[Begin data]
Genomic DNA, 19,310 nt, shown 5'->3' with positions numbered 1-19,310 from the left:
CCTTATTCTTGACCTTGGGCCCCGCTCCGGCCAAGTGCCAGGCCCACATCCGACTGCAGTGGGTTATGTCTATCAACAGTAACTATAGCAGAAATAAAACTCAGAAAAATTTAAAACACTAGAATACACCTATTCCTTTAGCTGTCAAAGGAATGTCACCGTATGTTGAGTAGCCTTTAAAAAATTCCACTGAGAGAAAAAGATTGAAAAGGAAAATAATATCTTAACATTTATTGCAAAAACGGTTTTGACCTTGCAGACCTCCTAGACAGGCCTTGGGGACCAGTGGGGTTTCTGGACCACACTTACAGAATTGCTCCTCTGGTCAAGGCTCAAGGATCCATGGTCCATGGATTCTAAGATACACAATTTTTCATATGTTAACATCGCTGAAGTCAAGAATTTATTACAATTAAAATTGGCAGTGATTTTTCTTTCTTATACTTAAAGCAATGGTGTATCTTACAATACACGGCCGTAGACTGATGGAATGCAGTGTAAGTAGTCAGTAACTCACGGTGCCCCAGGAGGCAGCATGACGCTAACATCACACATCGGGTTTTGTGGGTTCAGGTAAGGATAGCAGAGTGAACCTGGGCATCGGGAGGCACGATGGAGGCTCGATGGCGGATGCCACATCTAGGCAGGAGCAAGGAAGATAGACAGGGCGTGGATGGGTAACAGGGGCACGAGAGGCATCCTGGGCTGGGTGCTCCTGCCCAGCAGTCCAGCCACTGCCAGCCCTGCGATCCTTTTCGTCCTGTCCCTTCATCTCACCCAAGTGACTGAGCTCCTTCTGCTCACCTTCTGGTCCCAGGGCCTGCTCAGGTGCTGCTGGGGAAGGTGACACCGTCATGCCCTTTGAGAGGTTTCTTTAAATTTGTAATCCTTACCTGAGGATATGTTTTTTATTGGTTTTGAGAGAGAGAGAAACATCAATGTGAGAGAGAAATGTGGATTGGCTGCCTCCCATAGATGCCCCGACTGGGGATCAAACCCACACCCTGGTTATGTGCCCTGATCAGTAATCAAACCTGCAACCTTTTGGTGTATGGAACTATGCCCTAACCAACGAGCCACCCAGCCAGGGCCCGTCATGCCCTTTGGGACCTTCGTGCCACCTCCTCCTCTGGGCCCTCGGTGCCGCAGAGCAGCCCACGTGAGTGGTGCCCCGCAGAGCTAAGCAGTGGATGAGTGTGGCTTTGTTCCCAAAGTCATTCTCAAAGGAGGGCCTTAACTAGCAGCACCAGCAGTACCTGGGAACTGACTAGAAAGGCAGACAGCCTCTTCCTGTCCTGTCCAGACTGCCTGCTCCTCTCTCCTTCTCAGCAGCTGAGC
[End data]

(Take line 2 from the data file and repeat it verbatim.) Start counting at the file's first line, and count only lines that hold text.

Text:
CCTTATTCTTGACCTTGGGCCCCGCTCCGGCCAAGTGCCAGGCCCACATCCGACTGCAGTGGGTTATGTCTATCAACAGTAACTATAGCAGAAATAAAACTCAGAAAAATTTAAAACACTAGAATACACCTATTCCTTTAGCTGTCAAAGGAATGTCACCGTATGTTGAGTAGCCTTTAAAAAATTCCACTGAGAGAAAAAGATTGAAAAGGAAAATAATATCTTAACATTTATTGCAAAAACGGTTTTGACCTTGCAGACCTCCTAGACAGGCCTTGGGGACCAGTGGGGTTTCTGGACCACACTTACAGAATTGCTCCTCTGGTCAAGGCTCAAGGATCCATGGTCCATGGATTCTAAGATACACAATTTTTCATATGTTAACATCGCTGAAGTCAAGAATTTATTACAATTAAAATTGGCAGTGATTTTTCTTTCTTATACTTAAAGCAATGGTGTATCTTACAATACACGGCCGTAGACTGATGGAATGCAGTGTAAGTAGTCAGTAACTCACGGTGCCCCAGGAGGCAGCATGACGCTAACATCACACATCGGGTTTTGTGGGTTCAGGTAAGGATAGCAGAGTGAACCTGGGCATCGGGAGGCACGATGGAGGCTCGATGGCGGATGCCACATCTAGGCAGGAGCAAGGAAGATAGACAGGGCGTGGATGGGTAACAGGGGCACGAGAGGCATCCTGGGCTGGGTGCTCCTGCCCAGCAGTCCAGCCACTGCCAGCCCTGCGATCCTTTTCGTCCTGTCCCTTCATCTCACCCAAGTGACTGAGCTCCTTCTGCTCACCTTCTGGTCCCAGGGCCTGCTCAGGTGCTGCTGGGGAAGGTGACACCGTCATGCCCTTTGAGAGGTTTCTTTAAATTTGTAATCCTTACCTGAGGATATGTTTTTTATTGGTTTTGAGAGAGAGAGAAACATCAATGTGAGAGAGAAATGTGGATTGGCTGCCTCCCATAGATGCCCCGACTGGGGATCAAACCCACACCCTGGTTATGTGCCCTGATCAGTAATCAAACCTGCAACCTTTTGGTGTATGGAACTATGCCCTAACCAACGAGCCACCCAGCCAGGGCCCGTCATGCCCTTTGGGACCTTCGTGCCACCTCCTCCTCTGGGCCCTCGGTGCCGCAGAGCAGCCCACGTGAGTGGTGCCCCGCAGAGCTAAGCAGTGGATGAGTGTGGCTTTGTTCCCAAAGTCATTCTCAAAGGAGGGCCTTAACTAGCAGCACCAGCAGTACCTGGGAACTGACTAGAAAGGCAGACAGCCTCTTCCTGTCCTGTCCAGACTGCCTGCTCCTCTCTCCTTCTCAGCAGCTGAGC